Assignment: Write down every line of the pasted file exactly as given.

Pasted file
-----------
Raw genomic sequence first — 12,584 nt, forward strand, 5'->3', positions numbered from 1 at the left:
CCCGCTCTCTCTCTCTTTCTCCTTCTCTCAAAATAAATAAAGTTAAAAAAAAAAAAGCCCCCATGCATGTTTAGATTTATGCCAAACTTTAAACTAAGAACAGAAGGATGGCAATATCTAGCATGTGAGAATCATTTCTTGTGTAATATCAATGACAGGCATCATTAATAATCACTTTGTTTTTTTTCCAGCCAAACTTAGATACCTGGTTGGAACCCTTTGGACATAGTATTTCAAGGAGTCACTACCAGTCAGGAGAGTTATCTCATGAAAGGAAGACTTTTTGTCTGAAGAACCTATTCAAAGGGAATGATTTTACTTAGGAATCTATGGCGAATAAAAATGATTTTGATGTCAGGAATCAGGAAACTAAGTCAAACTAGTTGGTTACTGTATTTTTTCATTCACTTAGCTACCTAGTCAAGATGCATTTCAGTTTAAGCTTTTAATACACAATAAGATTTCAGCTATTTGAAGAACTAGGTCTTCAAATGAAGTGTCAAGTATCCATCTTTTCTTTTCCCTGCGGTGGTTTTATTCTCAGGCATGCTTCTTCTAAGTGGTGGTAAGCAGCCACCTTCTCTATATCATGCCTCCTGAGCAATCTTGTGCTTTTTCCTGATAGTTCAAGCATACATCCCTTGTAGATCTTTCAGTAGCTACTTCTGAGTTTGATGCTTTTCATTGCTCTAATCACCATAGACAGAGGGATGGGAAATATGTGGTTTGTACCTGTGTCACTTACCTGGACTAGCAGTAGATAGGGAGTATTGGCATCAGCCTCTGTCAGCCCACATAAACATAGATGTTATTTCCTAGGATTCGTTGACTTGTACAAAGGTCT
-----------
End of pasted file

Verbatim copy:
Raw genomic sequence first — 12,584 nt, forward strand, 5'->3', positions numbered from 1 at the left:
CCCGCTCTCTCTCTCTTTCTCCTTCTCTCAAAATAAATAAAGTTAAAAAAAAAAAAGCCCCCATGCATGTTTAGATTTATGCCAAACTTTAAACTAAGAACAGAAGGATGGCAATATCTAGCATGTGAGAATCATTTCTTGTGTAATATCAATGACAGGCATCATTAATAATCACTTTGTTTTTTTTCCAGCCAAACTTAGATACCTGGTTGGAACCCTTTGGACATAGTATTTCAAGGAGTCACTACCAGTCAGGAGAGTTATCTCATGAAAGGAAGACTTTTTGTCTGAAGAACCTATTCAAAGGGAATGATTTTACTTAGGAATCTATGGCGAATAAAAATGATTTTGATGTCAGGAATCAGGAAACTAAGTCAAACTAGTTGGTTACTGTATTTTTTCATTCACTTAGCTACCTAGTCAAGATGCATTTCAGTTTAAGCTTTTAATACACAATAAGATTTCAGCTATTTGAAGAACTAGGTCTTCAAATGAAGTGTCAAGTATCCATCTTTTCTTTTCCCTGCGGTGGTTTTATTCTCAGGCATGCTTCTTCTAAGTGGTGGTAAGCAGCCACCTTCTCTATATCATGCCTCCTGAGCAATCTTGTGCTTTTTCCTGATAGTTCAAGCATACATCCCTTGTAGATCTTTCAGTAGCTACTTCTGAGTTTGATGCTTTTCATTGCTCTAATCACCATAGACAGAGGGATGGGAAATATGTGGTTTGTACCTGTGTCACTTACCTGGACTAGCAGTAGATAGGGAGTATTGGCATCAGCCTCTGTCAGCCCACATAAACATAGATGTTATTTCCTAGGATTCGTTGACTTGTACAAAGGTCT